How to Become a Prenatal Nurse

Three Parts:Learning About the ProfessionCompleting Education and Training RequirementsDeveloping the Personality Traits and Skills

If you enjoy taking care of people and are interested in working with expectant mothers, then prenatal nursing may be the right profession for you. A prenatal nurse is a registered nurse who provides care to patients during and immediately after their pregnancy. If becoming a prenatal nurse sounds like something that interests you, learn more about the profession, the responsibilities involved, and the education and training it requires.

Part 1
Learning About the Profession

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    Understand the responsibilities. Before you can know if prenatal nursing is the right profession for you, it is important to understand exactly what a prenatal nurse does. Prenatal nurses provide care to expectant mothers, new mothers, and their babies.
    • Prenatal nurses are also sometimes referred to as as perinatal nurses or registered nurses.
    • Certified nurse midwifery (CNF) requires a Master's degree.[1]
    • The term prenatal, which means "from conception to birth," may be somewhat misleading because these nurses also provide care during and after the delivery. Perinatal refers to the weeks up to and directly after birth
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    Learn about what prenatal nurses do before a baby is born. Prenatal nurses perform the important task of helping to ensure women have a smooth pregnancy. They often perform the following tasks:[2][3]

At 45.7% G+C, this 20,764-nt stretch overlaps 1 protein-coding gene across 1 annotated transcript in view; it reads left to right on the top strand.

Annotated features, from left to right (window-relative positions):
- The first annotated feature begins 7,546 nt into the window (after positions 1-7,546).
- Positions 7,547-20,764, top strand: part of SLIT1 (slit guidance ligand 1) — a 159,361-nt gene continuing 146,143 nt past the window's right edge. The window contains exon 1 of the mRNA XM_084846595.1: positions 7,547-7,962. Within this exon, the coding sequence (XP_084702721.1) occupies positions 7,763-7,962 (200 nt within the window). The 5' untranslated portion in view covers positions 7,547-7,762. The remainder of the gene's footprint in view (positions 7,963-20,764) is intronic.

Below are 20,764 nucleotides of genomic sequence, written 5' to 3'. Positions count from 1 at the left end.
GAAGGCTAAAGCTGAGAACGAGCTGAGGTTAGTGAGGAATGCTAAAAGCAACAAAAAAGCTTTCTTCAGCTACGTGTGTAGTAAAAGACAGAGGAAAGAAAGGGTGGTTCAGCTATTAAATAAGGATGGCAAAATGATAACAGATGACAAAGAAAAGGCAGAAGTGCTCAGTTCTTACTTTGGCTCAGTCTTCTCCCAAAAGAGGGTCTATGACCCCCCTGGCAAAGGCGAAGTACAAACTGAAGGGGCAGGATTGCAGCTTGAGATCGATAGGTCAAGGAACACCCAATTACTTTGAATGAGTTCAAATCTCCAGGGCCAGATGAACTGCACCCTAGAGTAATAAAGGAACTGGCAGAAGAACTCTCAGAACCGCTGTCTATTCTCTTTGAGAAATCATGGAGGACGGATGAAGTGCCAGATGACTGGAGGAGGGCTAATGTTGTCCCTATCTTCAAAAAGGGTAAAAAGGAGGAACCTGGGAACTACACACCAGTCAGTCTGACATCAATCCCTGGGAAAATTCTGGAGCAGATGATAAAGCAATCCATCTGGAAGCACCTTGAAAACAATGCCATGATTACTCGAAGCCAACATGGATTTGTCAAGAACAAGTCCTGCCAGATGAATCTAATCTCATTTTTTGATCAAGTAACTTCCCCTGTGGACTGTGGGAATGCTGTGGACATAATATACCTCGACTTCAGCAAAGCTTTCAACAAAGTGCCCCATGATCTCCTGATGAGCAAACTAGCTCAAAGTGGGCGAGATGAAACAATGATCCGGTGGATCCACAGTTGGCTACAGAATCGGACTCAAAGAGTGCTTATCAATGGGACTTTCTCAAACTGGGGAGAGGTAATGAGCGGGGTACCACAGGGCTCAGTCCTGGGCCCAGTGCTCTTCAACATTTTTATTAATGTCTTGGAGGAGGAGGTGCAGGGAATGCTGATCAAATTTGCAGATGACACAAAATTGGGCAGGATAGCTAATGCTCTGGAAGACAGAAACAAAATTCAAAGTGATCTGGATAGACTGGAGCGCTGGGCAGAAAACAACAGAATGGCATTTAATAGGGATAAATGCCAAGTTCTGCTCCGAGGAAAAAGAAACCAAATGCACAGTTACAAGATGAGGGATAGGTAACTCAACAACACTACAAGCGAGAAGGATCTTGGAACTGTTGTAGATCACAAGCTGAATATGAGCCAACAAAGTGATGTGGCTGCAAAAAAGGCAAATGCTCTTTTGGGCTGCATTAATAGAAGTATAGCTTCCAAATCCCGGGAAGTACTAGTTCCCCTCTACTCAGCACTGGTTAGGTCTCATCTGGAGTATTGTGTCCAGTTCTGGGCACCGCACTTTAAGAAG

• Helping women understand and cope with the changes they will experience during pregnancy and childbirth.
    • Teaching expectant mothers about how to stay healthy during their pregnancy and defining healthy behaviors. It is imperative to explore lifestyle habits that may be dangerous to a developing fetus (illicit drug use, smoking, high blood pressure), family history of any genetic disorders, issues in pregnancy that could be passed down (pre-eclampsia/pregnancy induced hypertension, placental issues), or any other health concerns that could make the pregnancy a high risk.
    • Counseling families about childbirth options.
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    Explore the various job duties that will be required of you after the patient gives birth. Prenatal nurses also provide nursing care, support, and comfort to patients during and immediately after the delivery.
    • They teach parents about bonding with and caring for their new babies and any issues that may affect bonding.
    • This might involve helping new mothers and fathers learn about breastfeeding, umbilical cord care, proper positions for holding baby during feedings, instruction on diaper changing, tips for dealing with colicky and gassy babies, and many other conditions.
    • Other concerns may include postpartum depression, exploration of support concerns, housing concerns, or potential safety issues like unsafe environment, no home/housing available, etc.
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    Think about where you would work. Prenatal nurses work in hospitals, birthing centers, community centers, adult education centers, and physician’s offices.